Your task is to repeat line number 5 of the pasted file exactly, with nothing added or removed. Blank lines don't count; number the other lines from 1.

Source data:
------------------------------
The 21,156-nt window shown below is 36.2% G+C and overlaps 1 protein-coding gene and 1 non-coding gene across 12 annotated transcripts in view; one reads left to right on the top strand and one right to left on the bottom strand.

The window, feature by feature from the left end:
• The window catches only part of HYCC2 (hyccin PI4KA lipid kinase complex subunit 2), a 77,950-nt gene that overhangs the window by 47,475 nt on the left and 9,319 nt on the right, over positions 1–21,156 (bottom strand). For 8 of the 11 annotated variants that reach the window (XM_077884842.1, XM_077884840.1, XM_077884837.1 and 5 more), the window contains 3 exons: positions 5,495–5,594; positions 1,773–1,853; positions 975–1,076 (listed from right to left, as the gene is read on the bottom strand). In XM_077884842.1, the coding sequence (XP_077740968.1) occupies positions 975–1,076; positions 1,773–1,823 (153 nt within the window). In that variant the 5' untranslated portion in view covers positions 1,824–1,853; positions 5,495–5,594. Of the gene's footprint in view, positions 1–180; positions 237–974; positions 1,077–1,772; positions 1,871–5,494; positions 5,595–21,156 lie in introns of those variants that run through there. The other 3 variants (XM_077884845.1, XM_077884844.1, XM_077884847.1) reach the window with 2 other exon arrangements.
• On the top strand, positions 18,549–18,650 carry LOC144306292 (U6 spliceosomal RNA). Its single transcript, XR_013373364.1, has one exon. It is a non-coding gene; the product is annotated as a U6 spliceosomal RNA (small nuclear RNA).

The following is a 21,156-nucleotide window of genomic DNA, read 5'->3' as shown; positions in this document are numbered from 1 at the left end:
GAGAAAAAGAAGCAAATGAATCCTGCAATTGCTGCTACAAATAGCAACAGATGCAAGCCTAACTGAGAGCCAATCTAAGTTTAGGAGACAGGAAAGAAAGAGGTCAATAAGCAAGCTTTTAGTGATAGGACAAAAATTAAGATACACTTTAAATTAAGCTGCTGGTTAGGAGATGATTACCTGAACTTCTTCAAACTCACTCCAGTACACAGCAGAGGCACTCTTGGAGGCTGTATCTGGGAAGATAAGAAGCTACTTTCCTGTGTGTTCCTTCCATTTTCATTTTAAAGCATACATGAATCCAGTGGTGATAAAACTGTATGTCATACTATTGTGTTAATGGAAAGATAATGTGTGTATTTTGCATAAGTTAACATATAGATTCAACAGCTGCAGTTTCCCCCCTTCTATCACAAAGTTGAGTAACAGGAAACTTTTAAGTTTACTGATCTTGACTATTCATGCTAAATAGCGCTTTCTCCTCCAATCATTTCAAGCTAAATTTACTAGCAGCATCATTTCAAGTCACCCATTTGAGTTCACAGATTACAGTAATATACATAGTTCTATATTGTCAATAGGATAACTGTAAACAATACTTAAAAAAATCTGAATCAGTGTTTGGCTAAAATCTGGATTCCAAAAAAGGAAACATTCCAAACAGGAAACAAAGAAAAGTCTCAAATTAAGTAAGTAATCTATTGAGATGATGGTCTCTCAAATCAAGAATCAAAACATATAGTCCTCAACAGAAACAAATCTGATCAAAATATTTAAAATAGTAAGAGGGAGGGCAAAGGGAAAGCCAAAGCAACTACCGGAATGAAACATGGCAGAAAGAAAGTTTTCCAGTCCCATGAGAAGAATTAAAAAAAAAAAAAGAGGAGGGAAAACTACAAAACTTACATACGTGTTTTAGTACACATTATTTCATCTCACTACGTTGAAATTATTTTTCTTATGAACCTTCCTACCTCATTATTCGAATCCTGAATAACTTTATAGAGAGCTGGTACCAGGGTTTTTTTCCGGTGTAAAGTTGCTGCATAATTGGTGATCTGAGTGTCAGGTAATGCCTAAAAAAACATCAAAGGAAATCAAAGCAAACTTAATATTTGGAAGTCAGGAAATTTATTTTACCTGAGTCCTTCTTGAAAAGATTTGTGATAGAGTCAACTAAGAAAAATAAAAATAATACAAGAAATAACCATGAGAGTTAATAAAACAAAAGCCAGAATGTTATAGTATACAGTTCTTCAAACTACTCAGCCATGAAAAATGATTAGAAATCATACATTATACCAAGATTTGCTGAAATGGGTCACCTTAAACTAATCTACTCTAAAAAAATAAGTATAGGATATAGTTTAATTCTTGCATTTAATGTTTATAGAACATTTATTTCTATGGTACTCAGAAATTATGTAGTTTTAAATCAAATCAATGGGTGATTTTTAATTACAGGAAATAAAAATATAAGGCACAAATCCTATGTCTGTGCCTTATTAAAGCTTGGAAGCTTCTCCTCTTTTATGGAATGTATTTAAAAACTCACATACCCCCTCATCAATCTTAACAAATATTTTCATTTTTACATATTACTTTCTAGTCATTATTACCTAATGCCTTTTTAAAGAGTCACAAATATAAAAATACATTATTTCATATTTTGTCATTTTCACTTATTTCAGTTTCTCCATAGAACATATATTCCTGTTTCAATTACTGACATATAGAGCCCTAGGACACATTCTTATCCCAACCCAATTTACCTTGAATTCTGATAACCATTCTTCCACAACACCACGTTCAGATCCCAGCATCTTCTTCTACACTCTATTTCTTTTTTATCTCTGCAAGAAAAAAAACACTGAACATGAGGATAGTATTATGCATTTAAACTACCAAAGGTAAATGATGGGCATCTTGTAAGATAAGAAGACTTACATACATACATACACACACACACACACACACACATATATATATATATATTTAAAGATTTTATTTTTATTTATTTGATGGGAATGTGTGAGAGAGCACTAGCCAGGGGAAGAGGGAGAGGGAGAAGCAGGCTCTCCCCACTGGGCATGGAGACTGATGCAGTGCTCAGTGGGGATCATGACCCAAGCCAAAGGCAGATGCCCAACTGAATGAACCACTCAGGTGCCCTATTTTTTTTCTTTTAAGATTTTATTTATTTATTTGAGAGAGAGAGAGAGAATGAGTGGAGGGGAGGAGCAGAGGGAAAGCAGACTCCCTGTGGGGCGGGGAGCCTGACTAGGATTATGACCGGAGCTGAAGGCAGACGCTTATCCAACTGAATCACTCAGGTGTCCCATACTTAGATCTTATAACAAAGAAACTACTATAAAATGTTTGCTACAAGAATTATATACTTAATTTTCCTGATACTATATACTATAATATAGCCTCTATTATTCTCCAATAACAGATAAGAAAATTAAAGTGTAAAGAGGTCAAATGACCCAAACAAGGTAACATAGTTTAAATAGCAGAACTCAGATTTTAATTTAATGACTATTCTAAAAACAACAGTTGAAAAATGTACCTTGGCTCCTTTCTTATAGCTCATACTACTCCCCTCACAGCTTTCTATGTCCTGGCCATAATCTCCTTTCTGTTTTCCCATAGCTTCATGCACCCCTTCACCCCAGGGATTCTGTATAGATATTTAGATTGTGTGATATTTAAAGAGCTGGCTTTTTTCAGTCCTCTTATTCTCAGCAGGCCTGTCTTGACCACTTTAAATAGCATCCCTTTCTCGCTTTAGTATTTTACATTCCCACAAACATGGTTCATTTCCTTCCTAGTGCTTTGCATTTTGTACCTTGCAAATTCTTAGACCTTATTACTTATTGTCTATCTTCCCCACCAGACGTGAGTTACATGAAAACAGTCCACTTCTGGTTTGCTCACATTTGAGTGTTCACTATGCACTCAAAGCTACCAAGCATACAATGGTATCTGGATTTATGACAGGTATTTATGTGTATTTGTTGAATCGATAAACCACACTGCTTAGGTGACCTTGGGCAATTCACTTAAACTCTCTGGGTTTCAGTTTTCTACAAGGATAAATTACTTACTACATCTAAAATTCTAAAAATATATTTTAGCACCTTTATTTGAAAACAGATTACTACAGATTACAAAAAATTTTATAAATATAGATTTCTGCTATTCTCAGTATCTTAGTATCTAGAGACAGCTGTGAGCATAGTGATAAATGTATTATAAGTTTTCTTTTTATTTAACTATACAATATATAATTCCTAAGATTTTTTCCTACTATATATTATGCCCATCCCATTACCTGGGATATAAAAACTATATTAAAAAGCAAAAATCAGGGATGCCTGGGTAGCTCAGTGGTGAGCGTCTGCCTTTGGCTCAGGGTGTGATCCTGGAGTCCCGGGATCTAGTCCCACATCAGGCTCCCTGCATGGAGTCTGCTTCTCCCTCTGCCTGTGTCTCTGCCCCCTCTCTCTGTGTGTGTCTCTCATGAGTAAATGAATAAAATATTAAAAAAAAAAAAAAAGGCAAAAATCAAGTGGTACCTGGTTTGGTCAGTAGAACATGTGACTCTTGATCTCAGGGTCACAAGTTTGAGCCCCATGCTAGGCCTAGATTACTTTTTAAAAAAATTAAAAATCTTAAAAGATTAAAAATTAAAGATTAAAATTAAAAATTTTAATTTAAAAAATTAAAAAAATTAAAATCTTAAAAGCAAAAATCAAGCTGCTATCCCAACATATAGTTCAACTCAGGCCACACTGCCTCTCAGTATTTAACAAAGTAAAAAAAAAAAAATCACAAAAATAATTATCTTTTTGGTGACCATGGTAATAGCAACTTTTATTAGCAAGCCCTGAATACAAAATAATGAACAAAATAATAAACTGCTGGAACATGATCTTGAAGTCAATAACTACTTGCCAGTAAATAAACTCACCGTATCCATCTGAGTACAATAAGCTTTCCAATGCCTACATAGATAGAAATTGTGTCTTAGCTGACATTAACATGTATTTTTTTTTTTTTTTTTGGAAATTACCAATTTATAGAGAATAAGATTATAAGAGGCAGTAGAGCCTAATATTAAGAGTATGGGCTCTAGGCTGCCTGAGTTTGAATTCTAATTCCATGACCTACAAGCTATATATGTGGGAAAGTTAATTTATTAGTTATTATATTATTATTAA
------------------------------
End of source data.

The following is a 21,156-nucleotide window of genomic DNA, read 5'->3' as shown; positions in this document are numbered from 1 at the left end: